Can Tenant in Default Avoid Attorney Fees by Suing Landlord First?

Situation: A landlord sends a default notice and is preparing to evict a spa tenant that owes nearly $53,000 in unpaid rent. But the tenant beats the landlord to the punch by filing its own lawsuit asking the court to enjoin the landlord from terminating the lease. The tenant’s complaint raises eight claims, all based on the theory that the agreement between the parties isn’t a lease but an oral partnership. The landlord prevails on all eight claims. There’s a valid lease and the tenant has violated it, the court rules.

Situation: A landlord sends a default notice and is preparing to evict a spa tenant that owes nearly $53,000 in unpaid rent. But the tenant beats the landlord to the punch by filing its own lawsuit asking the court to enjoin the landlord from terminating the lease. The tenant’s complaint raises eight claims, all based on the theory that the agreement between the parties isn’t a lease but an oral partnership. The landlord prevails on all eight claims. There’s a valid lease and the tenant has violated it, the court rules. The landlord then asks the court to order the tenant to pay its attorney fees, citing this lease provision on attorney’s fees: “In the event that either party gives the other Notice of default hereunder and the parties agree to arbitrate or that litigation ensues, the prevailing party shall be entitled to an award of all costs, including all attorney’s fees actually incurred.”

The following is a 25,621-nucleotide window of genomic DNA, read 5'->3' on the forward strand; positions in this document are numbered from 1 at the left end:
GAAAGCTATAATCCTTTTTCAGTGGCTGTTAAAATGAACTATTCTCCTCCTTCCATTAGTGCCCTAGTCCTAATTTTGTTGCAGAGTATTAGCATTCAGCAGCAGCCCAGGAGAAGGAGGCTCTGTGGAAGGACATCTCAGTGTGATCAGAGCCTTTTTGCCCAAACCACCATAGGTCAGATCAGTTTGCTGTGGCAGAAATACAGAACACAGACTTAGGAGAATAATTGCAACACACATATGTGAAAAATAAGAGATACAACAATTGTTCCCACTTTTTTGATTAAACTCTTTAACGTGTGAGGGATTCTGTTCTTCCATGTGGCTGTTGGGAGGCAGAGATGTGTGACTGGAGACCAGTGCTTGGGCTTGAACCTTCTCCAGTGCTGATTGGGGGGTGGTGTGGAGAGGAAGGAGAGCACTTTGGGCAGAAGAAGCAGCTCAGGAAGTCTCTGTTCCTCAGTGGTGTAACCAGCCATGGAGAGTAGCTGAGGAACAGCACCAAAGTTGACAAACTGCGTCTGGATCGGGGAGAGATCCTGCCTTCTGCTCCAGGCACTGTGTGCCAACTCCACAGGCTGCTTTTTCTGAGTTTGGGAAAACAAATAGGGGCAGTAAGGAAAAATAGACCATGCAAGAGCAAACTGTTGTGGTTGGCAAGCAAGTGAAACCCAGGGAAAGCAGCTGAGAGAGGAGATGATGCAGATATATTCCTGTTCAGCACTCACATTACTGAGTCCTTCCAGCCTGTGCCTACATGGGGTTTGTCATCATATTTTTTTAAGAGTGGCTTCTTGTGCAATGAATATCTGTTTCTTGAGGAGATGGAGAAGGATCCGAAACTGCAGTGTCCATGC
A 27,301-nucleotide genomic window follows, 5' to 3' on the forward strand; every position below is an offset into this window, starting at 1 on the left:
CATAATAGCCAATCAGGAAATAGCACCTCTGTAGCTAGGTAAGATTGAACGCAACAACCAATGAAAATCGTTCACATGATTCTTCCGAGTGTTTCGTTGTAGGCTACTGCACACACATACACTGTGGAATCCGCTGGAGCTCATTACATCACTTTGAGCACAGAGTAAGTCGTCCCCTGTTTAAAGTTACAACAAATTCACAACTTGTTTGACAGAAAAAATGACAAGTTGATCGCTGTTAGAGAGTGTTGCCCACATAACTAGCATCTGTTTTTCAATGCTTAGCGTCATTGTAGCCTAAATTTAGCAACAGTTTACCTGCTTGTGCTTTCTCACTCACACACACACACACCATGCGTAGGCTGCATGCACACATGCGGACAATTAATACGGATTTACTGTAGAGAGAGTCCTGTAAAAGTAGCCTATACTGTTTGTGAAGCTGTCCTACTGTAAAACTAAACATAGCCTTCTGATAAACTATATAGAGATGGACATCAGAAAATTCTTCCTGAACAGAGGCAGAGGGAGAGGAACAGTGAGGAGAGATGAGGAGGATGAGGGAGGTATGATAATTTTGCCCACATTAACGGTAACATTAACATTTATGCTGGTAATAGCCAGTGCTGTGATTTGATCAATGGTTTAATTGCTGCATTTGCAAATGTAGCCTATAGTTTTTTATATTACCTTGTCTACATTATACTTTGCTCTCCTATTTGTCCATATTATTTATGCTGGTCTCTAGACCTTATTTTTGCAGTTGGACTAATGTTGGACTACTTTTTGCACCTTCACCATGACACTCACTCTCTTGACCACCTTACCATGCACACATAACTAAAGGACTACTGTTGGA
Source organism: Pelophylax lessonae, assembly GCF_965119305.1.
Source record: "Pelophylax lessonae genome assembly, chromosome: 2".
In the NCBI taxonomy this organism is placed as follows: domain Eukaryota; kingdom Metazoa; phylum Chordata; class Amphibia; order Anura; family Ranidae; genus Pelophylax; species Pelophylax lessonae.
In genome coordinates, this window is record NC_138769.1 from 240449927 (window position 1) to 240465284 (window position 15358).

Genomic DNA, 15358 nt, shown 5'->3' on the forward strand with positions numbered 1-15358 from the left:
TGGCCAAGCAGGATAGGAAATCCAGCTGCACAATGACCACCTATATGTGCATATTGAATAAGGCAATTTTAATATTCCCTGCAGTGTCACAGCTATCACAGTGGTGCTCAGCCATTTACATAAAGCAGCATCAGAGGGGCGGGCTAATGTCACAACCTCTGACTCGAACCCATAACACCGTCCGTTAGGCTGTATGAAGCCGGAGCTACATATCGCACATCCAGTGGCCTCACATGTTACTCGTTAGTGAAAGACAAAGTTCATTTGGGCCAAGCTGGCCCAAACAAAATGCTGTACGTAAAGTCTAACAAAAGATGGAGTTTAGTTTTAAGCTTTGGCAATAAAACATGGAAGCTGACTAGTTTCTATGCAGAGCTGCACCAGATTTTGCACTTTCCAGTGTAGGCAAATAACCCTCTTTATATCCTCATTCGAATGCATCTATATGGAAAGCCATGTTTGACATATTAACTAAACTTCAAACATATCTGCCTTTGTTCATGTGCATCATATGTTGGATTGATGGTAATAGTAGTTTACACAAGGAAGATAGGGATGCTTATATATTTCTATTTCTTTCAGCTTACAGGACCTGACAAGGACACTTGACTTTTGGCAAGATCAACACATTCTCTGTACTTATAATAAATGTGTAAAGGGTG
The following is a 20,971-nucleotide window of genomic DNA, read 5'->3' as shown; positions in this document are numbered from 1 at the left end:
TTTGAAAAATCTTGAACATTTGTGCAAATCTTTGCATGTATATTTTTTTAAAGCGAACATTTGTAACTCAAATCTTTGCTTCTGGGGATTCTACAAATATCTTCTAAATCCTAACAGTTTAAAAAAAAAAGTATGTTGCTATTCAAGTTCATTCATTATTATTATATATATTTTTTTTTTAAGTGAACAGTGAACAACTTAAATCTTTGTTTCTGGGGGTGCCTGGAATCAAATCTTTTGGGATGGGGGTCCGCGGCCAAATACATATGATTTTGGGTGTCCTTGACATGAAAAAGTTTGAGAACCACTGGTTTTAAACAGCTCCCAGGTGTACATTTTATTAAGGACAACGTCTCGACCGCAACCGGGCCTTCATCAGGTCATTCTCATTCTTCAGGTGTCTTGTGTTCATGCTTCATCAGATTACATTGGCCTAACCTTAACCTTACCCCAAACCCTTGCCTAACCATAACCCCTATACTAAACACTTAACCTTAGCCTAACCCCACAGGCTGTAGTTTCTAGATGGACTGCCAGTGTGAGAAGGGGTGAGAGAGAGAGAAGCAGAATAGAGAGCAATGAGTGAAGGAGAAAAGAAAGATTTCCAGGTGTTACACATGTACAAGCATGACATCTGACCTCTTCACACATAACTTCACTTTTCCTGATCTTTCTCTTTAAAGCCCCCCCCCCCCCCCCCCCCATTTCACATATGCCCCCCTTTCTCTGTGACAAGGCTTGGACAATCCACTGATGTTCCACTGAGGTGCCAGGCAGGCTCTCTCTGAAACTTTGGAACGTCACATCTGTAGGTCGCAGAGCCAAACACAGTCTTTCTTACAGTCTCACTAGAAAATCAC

Q: Must the tenant pay the landlord’s attorney fees?

A.            Yes, because losers always pay winners’ attorney fees in landlord-tenant litigation.

B.            No, because the tenant sued first.

C.            Yes, because all conditions of the lease provision were met.

D.            No, because the landlord didn’t give notice of default.

 

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